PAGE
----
In a C-PACE project, the assessment lien that secures the financing, while junior to all general property-tax liens, is senior to all commercial liens, including mortgages and deeds of trust. And C-PACE has equal footing, expressed as pari passu in legal terms, with other special assessments on the property.
As such, C-PACE programs require that property owners receive the written consent of mortgage holders prior to securing financing. Some programs, including those in Colorado, Connecticut, Rhode Island, and Arlington County, Virginia, to name a few, require an independently prepared review of the project’s technical and financial projections so that all stakeholders can determine whether cost-savings projections are likely to materialize.
To date, more than 140 lenders — among them national, regional, and local banks and credit unions — have consented to C-PACE assessments. That’s because well-designed C-PACE projects provide many benefits for mortgage holders. They include the following:
An increase in a borrower’s ability to repay the mortgage, because the savings from reduced energy costs will exceed the loan payments, driving up their net operating income;
A reduced risk of loan default because a borrower has more cash to pay their bill; and
An increase in the value of the collateral, since the project will modernize the building.
What is the market outlook?
Pent-up demand to replace capital-intensive, outdated energy-consuming equipment in commercial and industrial buildings continues to grow. Each year, equipment failures drive about 20 percent of building owners to undertake improvement projects. The rest instruct their contractors to, in essence, duct-tape the equipment until it finally fails.
A meaningful solution requires capital-intensive, energy-consuming equipment replacements with longer payback periods. Since long-term financing options, lasting 15 to 25 years, from traditional lenders are largely unavailable, C-PACE is a welcome and viable solution. The opportunity in new construction may be even bigger, affecting more than 60,000 buildings annually — accounting for $61.6 billion in construction costs that are eligible for C-PACE financing.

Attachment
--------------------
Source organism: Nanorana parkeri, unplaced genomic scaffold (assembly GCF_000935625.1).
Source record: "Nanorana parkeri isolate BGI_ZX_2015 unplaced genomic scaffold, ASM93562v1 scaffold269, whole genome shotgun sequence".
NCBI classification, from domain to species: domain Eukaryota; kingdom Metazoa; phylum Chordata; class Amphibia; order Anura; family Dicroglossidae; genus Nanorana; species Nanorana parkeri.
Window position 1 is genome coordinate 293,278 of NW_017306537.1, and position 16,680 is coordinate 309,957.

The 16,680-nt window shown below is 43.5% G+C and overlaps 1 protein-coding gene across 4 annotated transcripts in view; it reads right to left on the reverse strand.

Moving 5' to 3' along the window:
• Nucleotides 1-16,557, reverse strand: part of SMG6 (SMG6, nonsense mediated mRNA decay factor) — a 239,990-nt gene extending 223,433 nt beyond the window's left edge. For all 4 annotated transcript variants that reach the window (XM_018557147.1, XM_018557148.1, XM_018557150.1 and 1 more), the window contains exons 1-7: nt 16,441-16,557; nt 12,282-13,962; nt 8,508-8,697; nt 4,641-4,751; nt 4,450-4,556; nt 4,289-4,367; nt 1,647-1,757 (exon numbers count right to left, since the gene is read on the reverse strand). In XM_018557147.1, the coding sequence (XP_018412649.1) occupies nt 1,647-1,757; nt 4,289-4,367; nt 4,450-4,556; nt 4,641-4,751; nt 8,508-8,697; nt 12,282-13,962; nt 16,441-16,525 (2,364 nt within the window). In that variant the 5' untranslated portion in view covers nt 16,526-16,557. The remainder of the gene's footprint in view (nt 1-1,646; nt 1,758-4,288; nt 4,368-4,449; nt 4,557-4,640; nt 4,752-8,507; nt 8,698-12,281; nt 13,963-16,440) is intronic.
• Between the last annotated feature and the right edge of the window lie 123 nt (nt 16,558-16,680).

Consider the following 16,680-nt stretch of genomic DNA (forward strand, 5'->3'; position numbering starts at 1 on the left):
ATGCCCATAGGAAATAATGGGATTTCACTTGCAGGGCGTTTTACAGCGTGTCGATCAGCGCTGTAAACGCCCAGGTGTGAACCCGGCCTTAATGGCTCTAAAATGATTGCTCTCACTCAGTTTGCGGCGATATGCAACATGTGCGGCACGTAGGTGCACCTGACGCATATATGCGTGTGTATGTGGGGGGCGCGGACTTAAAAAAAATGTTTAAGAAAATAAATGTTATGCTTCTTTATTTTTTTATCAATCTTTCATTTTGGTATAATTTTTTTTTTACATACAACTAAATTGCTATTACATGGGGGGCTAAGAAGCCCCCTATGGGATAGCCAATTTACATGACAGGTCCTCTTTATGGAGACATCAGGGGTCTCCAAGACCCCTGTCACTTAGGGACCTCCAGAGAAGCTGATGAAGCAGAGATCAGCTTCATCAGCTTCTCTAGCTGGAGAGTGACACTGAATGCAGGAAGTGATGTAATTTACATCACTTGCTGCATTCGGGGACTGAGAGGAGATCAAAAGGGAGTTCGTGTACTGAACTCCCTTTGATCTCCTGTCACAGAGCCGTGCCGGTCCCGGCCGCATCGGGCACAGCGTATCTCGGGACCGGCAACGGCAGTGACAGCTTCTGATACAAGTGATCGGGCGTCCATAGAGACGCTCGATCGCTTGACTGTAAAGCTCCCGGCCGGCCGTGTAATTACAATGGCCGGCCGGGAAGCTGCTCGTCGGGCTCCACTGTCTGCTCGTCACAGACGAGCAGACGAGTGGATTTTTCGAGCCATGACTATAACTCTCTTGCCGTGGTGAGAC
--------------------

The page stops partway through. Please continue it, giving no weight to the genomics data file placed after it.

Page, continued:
To date, many, but not all, C-PACE projects have been financed by specialty-capital providers. Recently, some mortgage lenders have chosen to finance C-PACE projects in-house. Most of these financings have been for projects in the $100,000 range, which fills a financing gap as specialty-capital providers typically prefer to fund larger amounts in excess of $100,000.
Banks providing C-PACE financing have found a ready secondary market to sell such loans — as the Connecticut Green Bank did in 2014, when it sold the C-PACE industry’s first portfolio, valued at $30 million. It is noteworthy, however, that the Connecticut Green Bank served as a warehouse fund for these projects for more than a year before aggregating them.
The market for clean-energy financing is growing and seems to present little risk. “We are looking at it through the lens of how much credit risk are these assessments going to have, and do we have enough protection for investors in the notes that are backed by these assessments,” Morningstar Credit Ratings Managing Director Brian Grow said this past February. “From that perspective, there is very little credit risk.”Clean
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The bottom line is that a growing number of building owners and property developers are turning to C-PACE financing. Partnering on these deals lets commercial mortgage brokers expand their product lines, meet their borrowers’ needs, and fund attractive, finance-ready projects. It’s worth looking into.
Brian McCarter is CEO of Sustainable Real Estate Solutions (SRS). Founded in 2010, SRS partners with state and local governments to administer C-PACE programs around the country. The company’s proprietary technology-enabled PACEworx Platform streamlines the management of the data-intensive C-PACE technical and financial underwriting process. Its Investor Confidence Project-credentialed quality-assurance methodology has facilitated more than $120 million in C-PACE financing nationwide, a level unmatched in the industry. Reach McCarter at (203) 459-0567 or firstname.lastname@example.org.